At BAAP last week there was a showing of “Highlights from the UCL Phonetics Film Collection”. As Michael Ashby explained, when the UCL Department of Phonetics moved out of 21 Gordon Square a few years ago he discovered that they had accumulated about 12,000 feet of movie film spanning the years from the early 1920s to the 1970s. Much of this footage is rare or even unique. He is now in the process of researching and restoring the material, as finances allow.
Several of the clips he showed us were x-ray sound films of short stretches of speech, taken during the window of time between the technical advances that made it possible to carry out cineradiography and the realization that exposure to the high doses of radiation involved carried serious health risks for the person being filmed.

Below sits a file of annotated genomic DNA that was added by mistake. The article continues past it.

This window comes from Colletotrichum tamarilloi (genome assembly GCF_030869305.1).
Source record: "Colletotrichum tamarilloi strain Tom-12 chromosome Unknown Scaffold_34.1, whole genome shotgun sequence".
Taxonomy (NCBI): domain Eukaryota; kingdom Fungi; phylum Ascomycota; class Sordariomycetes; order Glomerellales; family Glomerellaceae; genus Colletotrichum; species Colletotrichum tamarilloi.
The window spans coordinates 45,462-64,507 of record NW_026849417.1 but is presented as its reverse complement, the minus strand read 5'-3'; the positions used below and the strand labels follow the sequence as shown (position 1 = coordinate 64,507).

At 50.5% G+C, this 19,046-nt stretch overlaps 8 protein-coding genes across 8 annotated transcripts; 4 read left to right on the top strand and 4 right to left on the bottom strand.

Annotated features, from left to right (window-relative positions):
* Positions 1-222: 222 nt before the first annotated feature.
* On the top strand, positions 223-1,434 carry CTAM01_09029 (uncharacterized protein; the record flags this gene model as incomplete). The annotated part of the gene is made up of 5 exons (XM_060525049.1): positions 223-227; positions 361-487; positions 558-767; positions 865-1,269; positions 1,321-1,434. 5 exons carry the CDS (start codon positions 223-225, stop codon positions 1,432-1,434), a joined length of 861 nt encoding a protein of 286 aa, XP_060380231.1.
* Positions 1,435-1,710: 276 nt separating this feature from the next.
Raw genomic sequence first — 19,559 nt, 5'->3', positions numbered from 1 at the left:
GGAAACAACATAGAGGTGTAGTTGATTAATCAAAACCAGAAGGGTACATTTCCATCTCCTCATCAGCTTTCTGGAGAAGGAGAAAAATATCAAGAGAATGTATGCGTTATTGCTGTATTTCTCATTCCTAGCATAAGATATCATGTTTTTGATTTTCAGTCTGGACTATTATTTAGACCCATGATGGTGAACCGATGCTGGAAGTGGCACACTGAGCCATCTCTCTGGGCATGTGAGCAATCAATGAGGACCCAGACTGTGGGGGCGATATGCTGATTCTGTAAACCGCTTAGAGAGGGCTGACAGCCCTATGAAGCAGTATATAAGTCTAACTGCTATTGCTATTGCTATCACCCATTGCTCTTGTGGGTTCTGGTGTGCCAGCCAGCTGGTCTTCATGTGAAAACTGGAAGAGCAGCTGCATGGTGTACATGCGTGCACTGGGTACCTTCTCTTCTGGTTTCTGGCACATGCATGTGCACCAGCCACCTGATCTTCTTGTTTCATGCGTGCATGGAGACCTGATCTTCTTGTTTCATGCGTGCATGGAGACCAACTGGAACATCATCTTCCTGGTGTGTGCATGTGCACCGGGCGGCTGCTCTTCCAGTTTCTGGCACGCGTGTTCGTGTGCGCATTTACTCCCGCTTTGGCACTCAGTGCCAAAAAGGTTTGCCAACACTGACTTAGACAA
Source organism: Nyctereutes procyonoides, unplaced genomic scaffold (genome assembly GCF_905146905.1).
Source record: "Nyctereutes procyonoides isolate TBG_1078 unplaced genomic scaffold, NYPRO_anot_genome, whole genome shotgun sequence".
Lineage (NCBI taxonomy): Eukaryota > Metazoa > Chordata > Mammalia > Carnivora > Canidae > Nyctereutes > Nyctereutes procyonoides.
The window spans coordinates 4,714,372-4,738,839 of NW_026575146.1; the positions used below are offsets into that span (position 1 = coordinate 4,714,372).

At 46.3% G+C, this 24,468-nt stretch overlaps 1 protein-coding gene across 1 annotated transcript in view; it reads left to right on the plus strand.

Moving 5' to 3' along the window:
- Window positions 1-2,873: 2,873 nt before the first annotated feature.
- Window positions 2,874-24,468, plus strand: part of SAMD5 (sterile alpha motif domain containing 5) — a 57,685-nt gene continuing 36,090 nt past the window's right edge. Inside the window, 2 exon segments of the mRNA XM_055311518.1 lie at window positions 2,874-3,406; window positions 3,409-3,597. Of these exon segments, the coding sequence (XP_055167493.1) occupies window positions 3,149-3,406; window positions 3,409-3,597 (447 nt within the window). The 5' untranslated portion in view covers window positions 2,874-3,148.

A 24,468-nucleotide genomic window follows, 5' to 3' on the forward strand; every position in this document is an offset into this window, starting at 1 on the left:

Films made by Ken Stevens at Haskins are relatively well known (you can watch one on YouTube here).
But I was unaware of the film made by Paul Menzerath and Robert Janker in Bonn and shown at the second International Congress of Phonetic Sciences in London in 1935. This was the first x-ray sound film and, Michael thinks, probably the first to achieve slow motion. There is one other copy known to be extant. You can watch it here (where however the date is wrongly given as 1937 and Menzerath is not mentioned). As the speaker says, “besonderes Interesse verdient vor allem die Wiedergabe der Sprache” [most of all, the reproduction of speech is of particular interest].